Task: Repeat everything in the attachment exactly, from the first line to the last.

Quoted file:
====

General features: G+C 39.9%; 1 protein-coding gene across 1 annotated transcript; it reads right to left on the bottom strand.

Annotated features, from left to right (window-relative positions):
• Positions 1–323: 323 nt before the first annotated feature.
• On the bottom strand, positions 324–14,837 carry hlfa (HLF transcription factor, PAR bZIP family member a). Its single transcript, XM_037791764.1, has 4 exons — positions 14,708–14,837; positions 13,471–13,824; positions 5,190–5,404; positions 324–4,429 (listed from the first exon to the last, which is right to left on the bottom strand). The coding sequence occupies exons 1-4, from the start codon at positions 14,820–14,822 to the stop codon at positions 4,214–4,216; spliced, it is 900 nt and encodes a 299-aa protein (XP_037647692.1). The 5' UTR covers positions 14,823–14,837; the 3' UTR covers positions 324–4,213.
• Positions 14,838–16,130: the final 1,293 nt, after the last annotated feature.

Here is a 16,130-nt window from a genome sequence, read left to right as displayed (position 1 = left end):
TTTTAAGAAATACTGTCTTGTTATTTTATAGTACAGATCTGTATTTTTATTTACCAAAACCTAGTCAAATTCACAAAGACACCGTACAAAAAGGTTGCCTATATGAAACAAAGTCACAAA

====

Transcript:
General features: G+C 39.9%; 1 protein-coding gene across 1 annotated transcript; it reads right to left on the bottom strand.

Annotated features, from left to right (window-relative positions):
• Positions 1–323: 323 nt before the first annotated feature.
• On the bottom strand, positions 324–14,837 carry hlfa (HLF transcription factor, PAR bZIP family member a). Its single transcript, XM_037791764.1, has 4 exons — positions 14,708–14,837; positions 13,471–13,824; positions 5,190–5,404; positions 324–4,429 (listed from the first exon to the last, which is right to left on the bottom strand). The coding sequence occupies exons 1-4, from the start codon at positions 14,820–14,822 to the stop codon at positions 4,214–4,216; spliced, it is 900 nt and encodes a 299-aa protein (XP_037647692.1). The 5' UTR covers positions 14,823–14,837; the 3' UTR covers positions 324–4,213.
• Positions 14,838–16,130: the final 1,293 nt, after the last annotated feature.

Here is a 16,130-nt window from a genome sequence, read left to right as displayed (position 1 = left end):
TTTTAAGAAATACTGTCTTGTTATTTTATAGTACAGATCTGTATTTTTATTTACCAAAACCTAGTCAAATTCACAAAGACACCGTACAAAAAGGTTGCCTATATGAAACAAAGTCACAAA